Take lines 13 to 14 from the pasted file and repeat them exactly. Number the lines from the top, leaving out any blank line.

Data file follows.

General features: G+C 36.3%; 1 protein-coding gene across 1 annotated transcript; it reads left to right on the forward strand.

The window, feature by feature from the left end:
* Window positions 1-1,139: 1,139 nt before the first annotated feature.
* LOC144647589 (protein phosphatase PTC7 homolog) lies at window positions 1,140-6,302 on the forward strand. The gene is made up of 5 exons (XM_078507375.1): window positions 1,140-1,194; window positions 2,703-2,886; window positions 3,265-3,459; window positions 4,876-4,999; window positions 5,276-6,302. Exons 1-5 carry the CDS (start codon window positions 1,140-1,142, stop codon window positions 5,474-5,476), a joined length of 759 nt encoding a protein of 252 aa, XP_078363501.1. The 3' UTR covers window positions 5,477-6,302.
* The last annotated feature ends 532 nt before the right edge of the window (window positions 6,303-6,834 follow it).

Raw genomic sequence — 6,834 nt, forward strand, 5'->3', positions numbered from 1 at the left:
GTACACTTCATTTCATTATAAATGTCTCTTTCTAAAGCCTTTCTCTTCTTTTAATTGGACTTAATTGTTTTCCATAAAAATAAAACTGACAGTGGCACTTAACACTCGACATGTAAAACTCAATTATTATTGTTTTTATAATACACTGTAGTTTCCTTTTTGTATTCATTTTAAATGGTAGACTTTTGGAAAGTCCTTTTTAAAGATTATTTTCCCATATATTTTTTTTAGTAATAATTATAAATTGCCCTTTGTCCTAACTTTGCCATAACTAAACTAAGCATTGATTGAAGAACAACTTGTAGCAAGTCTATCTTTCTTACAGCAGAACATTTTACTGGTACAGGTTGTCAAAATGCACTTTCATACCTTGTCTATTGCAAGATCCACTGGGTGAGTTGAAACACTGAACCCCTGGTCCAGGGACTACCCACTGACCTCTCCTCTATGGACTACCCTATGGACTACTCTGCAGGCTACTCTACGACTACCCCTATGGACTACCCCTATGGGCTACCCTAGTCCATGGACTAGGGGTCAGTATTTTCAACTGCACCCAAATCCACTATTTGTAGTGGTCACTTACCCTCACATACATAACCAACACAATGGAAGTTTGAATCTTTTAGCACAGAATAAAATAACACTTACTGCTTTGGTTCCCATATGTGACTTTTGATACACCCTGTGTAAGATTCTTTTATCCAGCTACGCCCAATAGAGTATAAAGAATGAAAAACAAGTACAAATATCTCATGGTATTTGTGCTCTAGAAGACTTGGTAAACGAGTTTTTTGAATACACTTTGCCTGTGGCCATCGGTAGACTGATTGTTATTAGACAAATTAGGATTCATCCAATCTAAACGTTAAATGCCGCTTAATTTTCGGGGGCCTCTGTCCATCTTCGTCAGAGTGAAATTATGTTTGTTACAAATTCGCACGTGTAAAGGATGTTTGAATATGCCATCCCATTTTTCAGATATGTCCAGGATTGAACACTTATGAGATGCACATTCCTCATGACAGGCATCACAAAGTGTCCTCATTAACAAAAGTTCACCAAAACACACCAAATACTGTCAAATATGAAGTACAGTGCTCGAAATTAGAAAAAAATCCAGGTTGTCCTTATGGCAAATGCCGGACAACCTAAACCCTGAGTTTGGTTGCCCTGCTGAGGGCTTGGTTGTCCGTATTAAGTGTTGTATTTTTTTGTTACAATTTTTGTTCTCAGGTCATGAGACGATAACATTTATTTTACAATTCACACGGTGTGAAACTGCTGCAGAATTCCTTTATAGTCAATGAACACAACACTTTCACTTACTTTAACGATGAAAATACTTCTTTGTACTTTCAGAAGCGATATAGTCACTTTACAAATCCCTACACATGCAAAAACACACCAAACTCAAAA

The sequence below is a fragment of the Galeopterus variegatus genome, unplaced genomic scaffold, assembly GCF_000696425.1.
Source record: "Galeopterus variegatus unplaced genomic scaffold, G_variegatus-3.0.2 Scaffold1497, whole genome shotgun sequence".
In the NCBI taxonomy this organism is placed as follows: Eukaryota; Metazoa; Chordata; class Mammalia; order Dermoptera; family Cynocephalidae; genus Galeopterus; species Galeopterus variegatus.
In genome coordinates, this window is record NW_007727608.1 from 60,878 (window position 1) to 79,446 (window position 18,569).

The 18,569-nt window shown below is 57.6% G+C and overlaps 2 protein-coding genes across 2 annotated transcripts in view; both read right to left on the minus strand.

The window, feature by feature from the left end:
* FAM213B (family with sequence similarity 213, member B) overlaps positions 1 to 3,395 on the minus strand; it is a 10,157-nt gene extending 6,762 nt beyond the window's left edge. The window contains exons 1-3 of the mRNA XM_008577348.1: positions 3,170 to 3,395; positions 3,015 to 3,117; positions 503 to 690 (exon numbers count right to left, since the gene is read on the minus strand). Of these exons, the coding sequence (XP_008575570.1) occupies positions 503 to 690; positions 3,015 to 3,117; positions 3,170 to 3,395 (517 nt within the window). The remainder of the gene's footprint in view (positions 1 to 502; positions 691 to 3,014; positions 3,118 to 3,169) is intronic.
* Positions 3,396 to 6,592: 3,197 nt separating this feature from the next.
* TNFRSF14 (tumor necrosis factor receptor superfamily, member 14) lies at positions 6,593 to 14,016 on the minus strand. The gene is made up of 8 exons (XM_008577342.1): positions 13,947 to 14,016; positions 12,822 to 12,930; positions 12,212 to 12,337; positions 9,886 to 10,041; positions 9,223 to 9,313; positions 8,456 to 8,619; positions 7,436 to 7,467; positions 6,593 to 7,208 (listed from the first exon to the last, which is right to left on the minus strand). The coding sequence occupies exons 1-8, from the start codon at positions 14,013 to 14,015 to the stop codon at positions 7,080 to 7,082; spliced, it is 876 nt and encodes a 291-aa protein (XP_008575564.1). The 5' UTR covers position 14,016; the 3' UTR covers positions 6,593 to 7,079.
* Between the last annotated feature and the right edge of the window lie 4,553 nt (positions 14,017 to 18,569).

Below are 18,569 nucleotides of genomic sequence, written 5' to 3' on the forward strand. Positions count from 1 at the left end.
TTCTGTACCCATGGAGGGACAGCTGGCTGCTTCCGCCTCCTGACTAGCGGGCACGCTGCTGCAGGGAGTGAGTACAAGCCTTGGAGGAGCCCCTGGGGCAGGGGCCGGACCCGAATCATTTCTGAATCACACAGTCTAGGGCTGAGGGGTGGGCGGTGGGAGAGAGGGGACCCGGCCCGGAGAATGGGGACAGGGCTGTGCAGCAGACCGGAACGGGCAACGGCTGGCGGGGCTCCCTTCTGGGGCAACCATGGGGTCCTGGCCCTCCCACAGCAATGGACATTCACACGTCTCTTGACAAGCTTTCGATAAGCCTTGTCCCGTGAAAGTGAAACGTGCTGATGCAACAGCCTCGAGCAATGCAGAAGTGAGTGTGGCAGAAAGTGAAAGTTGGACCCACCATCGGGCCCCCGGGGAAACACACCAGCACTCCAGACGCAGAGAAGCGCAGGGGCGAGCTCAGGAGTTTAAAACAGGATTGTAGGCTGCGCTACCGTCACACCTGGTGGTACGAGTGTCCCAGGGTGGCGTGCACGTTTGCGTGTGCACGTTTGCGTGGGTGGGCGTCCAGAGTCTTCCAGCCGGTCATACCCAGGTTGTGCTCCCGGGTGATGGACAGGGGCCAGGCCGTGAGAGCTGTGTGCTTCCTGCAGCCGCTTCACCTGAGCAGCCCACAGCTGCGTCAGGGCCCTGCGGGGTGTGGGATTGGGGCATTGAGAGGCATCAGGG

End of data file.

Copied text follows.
The window, feature by feature from the left end:
* FAM213B (family with sequence similarity 213, member B) overlaps positions 1 to 3,395 on the minus strand; it is a 10,157-nt gene extending 6,762 nt beyond the window's left edge. The window contains exons 1-3 of the mRNA XM_008577348.1: positions 3,170 to 3,395; positions 3,015 to 3,117; positions 503 to 690 (exon numbers count right to left, since the gene is read on the minus strand). Of these exons, the coding sequence (XP_008575570.1) occupies positions 503 to 690; positions 3,015 to 3,117; positions 3,170 to 3,395 (517 nt within the window). The remainder of the gene's footprint in view (positions 1 to 502; positions 691 to 3,014; positions 3,118 to 3,169) is intronic.